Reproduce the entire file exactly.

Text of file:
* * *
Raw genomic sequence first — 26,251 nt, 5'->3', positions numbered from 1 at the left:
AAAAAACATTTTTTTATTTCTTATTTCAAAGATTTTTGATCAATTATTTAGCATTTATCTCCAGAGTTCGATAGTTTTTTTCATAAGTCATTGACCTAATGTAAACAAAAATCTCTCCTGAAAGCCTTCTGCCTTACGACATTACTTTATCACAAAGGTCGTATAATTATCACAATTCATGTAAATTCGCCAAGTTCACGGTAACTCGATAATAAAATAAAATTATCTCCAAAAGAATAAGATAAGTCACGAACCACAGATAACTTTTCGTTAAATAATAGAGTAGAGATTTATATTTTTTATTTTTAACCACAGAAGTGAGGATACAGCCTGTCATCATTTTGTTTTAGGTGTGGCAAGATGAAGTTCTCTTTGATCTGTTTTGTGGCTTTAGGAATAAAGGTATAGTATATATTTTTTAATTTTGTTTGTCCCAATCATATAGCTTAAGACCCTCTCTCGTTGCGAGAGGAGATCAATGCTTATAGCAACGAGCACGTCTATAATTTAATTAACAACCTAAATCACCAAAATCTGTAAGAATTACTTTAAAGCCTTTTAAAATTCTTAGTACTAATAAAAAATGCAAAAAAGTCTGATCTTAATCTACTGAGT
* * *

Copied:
Raw genomic sequence first — 26,251 nt, 5'->3', positions numbered from 1 at the left:
AAAAAACATTTTTTTATTTCTTATTTCAAAGATTTTTGATCAATTATTTAGCATTTATCTCCAGAGTTCGATAGTTTTTTTCATAAGTCATTGACCTAATGTAAACAAAAATCTCTCCTGAAAGCCTTCTGCCTTACGACATTACTTTATCACAAAGGTCGTATAATTATCACAATTCATGTAAATTCGCCAAGTTCACGGTAACTCGATAATAAAATAAAATTATCTCCAAAAGAATAAGATAAGTCACGAACCACAGATAACTTTTCGTTAAATAATAGAGTAGAGATTTATATTTTTTATTTTTAACCACAGAAGTGAGGATACAGCCTGTCATCATTTTGTTTTAGGTGTGGCAAGATGAAGTTCTCTTTGATCTGTTTTGTGGCTTTAGGAATAAAGGTATAGTATATATTTTTTAATTTTGTTTGTCCCAATCATATAGCTTAAGACCCTCTCTCGTTGCGAGAGGAGATCAATGCTTATAGCAACGAGCACGTCTATAATTTAATTAACAACCTAAATCACCAAAATCTGTAAGAATTACTTTAAAGCCTTTTAAAATTCTTAGTACTAATAAAAAATGCAAAAAAGTCTGATCTTAATCTACTGAGT